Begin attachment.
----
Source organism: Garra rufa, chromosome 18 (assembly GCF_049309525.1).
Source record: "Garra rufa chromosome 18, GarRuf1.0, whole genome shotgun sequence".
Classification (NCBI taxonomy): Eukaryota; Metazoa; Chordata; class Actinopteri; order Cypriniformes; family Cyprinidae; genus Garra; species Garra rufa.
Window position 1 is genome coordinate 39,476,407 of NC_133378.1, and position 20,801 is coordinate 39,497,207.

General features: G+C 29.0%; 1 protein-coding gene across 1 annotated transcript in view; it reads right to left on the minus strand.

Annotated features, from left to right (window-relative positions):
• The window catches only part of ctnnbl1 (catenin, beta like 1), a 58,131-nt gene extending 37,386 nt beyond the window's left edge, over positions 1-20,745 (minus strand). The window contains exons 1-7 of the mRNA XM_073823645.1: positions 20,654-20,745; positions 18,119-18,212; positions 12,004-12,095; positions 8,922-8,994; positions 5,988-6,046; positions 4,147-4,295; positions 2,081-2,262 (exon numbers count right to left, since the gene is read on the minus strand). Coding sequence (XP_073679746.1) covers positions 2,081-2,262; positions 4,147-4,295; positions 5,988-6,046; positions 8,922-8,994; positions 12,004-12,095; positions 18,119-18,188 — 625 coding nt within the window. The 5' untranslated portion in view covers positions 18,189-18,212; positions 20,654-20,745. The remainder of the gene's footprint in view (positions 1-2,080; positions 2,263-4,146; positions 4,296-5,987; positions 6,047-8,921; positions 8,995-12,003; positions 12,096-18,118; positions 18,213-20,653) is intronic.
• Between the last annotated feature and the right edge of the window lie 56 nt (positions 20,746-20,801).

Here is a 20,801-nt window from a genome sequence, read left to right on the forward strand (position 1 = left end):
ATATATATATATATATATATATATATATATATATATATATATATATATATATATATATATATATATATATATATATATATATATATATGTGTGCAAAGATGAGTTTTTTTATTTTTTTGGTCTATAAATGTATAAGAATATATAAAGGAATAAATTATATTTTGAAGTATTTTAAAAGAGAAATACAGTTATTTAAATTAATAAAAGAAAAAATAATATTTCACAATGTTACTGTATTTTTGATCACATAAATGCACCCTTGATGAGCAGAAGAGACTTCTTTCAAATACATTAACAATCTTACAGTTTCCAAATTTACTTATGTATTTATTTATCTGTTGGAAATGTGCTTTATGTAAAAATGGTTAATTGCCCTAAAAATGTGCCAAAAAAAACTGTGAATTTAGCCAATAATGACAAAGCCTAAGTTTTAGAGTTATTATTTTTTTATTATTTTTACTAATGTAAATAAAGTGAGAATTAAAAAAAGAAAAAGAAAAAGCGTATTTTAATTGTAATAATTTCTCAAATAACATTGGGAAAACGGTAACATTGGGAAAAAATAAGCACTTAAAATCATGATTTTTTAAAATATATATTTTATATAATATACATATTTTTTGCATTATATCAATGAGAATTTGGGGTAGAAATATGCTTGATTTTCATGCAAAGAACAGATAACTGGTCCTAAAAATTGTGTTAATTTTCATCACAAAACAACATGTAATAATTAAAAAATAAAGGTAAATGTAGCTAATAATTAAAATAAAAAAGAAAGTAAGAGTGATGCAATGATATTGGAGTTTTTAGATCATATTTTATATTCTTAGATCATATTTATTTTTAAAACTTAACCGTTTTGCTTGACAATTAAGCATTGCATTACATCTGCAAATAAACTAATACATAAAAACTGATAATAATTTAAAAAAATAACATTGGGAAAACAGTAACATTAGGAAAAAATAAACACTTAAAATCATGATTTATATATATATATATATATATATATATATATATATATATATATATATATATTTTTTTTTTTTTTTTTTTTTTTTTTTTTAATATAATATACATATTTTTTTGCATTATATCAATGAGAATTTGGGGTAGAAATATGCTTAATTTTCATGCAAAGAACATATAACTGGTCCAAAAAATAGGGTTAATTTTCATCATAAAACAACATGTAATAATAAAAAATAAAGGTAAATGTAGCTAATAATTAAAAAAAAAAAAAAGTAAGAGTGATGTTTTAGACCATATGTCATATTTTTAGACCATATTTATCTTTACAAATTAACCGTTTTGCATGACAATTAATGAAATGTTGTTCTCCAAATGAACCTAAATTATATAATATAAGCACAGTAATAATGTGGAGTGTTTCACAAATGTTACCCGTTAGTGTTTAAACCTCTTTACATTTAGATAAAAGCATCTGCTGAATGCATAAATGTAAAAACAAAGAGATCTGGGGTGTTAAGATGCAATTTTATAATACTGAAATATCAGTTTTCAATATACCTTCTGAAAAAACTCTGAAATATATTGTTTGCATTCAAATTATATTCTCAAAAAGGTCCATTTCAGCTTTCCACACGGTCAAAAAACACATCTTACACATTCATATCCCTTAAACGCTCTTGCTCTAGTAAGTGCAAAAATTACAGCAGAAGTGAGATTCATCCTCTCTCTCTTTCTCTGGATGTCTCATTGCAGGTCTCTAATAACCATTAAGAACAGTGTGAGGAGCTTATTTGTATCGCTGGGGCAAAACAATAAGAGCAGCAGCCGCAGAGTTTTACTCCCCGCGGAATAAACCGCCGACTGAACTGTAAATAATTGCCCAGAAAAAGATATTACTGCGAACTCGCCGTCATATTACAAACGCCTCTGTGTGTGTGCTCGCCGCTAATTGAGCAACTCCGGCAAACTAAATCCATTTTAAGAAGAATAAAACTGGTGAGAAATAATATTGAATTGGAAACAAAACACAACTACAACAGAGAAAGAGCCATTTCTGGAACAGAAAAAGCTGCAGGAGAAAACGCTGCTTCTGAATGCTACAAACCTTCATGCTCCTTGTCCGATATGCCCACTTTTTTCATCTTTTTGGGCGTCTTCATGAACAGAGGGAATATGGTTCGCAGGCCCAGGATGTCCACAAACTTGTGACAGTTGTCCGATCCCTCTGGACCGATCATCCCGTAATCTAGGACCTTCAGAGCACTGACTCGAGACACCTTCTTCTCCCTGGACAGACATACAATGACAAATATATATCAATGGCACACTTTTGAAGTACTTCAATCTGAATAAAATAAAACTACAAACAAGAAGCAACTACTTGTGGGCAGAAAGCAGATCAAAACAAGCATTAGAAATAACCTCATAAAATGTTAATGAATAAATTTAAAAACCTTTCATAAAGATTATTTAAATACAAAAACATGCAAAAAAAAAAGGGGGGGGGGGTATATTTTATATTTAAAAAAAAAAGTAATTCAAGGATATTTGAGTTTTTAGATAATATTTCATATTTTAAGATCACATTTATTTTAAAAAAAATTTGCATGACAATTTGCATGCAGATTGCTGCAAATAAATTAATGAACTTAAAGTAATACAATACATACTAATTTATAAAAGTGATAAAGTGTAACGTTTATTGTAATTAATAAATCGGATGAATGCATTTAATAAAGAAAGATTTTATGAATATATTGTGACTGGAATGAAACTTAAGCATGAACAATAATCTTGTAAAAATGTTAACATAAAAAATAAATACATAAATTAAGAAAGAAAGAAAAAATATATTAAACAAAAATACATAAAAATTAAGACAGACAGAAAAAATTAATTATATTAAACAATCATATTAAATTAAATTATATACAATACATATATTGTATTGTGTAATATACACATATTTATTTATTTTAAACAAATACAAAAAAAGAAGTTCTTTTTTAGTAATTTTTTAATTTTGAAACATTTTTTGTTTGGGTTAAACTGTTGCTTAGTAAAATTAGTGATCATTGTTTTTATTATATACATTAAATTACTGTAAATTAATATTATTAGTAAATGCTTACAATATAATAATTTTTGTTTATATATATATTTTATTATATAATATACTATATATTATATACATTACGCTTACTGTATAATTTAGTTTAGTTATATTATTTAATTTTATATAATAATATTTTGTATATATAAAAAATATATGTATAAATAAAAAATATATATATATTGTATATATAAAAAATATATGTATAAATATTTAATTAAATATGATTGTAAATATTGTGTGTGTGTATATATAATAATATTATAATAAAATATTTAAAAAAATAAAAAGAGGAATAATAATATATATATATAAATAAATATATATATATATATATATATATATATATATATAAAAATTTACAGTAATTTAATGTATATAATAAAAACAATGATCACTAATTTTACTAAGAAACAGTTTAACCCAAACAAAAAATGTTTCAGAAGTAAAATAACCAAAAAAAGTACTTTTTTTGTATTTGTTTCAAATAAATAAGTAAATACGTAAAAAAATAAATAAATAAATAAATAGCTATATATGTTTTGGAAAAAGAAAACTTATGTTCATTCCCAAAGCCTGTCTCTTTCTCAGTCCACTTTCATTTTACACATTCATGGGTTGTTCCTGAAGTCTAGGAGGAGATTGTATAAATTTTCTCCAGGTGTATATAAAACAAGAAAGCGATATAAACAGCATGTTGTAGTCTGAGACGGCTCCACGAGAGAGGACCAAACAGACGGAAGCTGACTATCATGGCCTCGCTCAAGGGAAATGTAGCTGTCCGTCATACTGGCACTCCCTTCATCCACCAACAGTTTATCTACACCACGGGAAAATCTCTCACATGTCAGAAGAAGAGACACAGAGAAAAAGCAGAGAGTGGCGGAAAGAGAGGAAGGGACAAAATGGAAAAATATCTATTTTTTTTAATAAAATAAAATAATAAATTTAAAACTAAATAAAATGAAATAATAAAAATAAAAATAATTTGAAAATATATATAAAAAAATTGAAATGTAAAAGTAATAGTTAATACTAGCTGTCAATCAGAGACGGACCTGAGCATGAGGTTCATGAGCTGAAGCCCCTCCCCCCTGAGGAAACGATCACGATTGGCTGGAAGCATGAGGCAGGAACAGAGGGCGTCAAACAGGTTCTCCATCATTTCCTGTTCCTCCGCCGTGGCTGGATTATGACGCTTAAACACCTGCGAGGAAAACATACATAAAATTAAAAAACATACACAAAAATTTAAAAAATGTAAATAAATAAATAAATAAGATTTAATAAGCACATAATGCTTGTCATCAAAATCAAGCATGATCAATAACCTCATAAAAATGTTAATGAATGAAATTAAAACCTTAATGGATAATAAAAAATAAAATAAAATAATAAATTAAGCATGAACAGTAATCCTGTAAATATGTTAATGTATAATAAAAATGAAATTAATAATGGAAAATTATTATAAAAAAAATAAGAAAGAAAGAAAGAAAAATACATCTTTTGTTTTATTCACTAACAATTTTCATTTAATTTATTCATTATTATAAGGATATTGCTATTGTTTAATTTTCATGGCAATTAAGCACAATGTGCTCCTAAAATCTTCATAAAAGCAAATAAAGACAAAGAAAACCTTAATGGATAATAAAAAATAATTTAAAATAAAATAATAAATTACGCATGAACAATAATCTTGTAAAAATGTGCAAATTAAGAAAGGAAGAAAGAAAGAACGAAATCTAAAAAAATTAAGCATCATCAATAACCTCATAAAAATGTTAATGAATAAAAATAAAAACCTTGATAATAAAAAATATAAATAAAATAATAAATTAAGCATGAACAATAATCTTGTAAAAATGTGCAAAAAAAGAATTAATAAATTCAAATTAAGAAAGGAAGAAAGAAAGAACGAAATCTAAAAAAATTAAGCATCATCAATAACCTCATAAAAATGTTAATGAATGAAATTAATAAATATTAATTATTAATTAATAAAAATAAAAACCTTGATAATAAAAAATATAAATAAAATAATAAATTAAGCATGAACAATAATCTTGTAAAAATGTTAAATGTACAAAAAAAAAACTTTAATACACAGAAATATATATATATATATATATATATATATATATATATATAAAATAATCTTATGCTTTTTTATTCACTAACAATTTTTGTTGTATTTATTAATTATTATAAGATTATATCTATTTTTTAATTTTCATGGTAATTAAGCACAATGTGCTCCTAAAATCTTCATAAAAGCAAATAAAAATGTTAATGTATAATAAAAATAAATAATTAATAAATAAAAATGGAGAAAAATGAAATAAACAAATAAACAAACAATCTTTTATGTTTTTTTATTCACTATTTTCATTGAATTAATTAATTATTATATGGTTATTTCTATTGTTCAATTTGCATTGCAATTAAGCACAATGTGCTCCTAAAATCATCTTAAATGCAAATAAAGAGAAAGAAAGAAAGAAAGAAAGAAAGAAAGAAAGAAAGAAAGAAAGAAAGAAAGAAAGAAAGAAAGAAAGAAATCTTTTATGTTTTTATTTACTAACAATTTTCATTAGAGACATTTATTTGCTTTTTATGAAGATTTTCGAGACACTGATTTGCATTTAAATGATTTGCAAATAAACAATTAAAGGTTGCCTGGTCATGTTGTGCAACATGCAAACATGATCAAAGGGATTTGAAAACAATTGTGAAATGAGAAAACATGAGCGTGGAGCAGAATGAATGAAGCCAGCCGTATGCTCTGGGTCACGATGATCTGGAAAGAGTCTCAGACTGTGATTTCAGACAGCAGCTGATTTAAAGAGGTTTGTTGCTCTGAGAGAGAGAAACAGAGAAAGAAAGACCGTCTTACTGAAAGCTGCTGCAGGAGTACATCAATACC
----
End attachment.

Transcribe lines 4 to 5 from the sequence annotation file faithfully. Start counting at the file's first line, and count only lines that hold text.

Window position 1 is genome coordinate 39,476,407 of NC_133378.1, and position 20,801 is coordinate 39,497,207.

General features: G+C 29.0%; 1 protein-coding gene across 1 annotated transcript in view; it reads right to left on the minus strand.